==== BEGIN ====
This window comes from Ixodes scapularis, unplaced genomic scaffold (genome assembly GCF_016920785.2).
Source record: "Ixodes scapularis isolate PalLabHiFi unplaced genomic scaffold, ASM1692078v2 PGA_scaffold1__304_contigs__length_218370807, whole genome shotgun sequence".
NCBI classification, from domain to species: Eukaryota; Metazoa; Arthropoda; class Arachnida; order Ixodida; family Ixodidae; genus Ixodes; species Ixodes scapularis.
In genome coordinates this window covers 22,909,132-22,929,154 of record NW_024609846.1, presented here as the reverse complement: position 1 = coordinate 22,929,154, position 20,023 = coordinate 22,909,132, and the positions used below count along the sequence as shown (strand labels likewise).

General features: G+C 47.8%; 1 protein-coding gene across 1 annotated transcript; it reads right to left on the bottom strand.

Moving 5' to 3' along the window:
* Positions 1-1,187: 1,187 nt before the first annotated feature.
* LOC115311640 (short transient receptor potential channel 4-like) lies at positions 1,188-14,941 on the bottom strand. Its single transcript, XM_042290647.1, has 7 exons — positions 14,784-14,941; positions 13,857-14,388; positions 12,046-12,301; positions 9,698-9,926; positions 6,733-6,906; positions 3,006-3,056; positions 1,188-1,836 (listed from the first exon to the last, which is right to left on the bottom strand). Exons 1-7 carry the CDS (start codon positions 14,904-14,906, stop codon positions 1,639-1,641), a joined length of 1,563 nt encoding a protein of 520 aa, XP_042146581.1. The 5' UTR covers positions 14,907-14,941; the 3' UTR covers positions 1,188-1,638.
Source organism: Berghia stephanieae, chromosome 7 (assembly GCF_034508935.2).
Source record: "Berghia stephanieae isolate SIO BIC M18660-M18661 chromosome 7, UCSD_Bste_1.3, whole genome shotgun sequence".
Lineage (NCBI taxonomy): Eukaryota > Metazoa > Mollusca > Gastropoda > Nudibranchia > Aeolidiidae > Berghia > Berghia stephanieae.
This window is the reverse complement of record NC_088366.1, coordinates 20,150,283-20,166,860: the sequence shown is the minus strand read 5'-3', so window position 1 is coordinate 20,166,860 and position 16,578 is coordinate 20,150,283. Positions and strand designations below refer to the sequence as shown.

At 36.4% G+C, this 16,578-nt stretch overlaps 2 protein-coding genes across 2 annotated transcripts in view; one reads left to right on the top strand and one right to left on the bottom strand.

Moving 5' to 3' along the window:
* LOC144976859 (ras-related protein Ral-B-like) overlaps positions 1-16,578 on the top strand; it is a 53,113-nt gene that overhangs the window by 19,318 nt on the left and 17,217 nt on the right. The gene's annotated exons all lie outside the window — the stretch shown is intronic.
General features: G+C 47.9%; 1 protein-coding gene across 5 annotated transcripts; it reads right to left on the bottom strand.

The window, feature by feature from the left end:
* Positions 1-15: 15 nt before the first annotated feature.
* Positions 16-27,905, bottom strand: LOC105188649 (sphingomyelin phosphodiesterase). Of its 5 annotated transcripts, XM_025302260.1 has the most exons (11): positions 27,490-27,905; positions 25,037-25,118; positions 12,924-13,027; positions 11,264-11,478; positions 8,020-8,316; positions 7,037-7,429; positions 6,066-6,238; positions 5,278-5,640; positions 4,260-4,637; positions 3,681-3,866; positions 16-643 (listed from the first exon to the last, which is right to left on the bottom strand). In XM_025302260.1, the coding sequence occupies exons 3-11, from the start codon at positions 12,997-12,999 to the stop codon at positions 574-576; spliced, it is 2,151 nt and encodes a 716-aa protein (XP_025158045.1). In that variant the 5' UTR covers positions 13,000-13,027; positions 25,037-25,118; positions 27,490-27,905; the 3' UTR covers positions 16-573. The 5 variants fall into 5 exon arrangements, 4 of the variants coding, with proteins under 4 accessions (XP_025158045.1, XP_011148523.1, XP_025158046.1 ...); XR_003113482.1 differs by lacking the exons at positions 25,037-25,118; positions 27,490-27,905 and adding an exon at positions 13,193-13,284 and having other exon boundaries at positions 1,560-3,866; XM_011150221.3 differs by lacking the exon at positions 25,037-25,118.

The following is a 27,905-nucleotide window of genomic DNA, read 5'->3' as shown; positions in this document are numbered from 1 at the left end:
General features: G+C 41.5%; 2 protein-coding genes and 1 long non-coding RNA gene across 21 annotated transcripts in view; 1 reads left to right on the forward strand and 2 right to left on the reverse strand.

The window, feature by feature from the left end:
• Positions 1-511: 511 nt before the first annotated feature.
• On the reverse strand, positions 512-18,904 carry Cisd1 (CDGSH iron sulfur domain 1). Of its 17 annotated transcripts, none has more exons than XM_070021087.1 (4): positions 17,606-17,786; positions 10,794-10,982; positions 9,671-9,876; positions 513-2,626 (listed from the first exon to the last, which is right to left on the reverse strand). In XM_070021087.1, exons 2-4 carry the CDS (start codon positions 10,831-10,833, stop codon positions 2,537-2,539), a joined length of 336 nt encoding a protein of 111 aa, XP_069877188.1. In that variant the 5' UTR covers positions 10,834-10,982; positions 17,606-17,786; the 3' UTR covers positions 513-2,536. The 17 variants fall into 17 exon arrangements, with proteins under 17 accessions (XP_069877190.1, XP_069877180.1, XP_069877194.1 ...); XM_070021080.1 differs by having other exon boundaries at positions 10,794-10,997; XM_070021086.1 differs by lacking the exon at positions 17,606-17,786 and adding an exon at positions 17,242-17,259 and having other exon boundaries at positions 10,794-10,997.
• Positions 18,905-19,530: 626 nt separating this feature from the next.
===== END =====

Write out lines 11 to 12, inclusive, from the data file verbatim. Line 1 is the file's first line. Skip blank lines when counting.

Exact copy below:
Lineage (NCBI taxonomy): Eukaryota > Metazoa > Mollusca > Gastropoda > Nudibranchia > Aeolidiidae > Berghia > Berghia stephanieae.
This window is the reverse complement of record NC_088366.1, coordinates 20,150,283-20,166,860: the sequence shown is the minus strand read 5'-3', so window position 1 is coordinate 20,166,860 and position 16,578 is coordinate 20,150,283. Positions and strand designations below refer to the sequence as shown.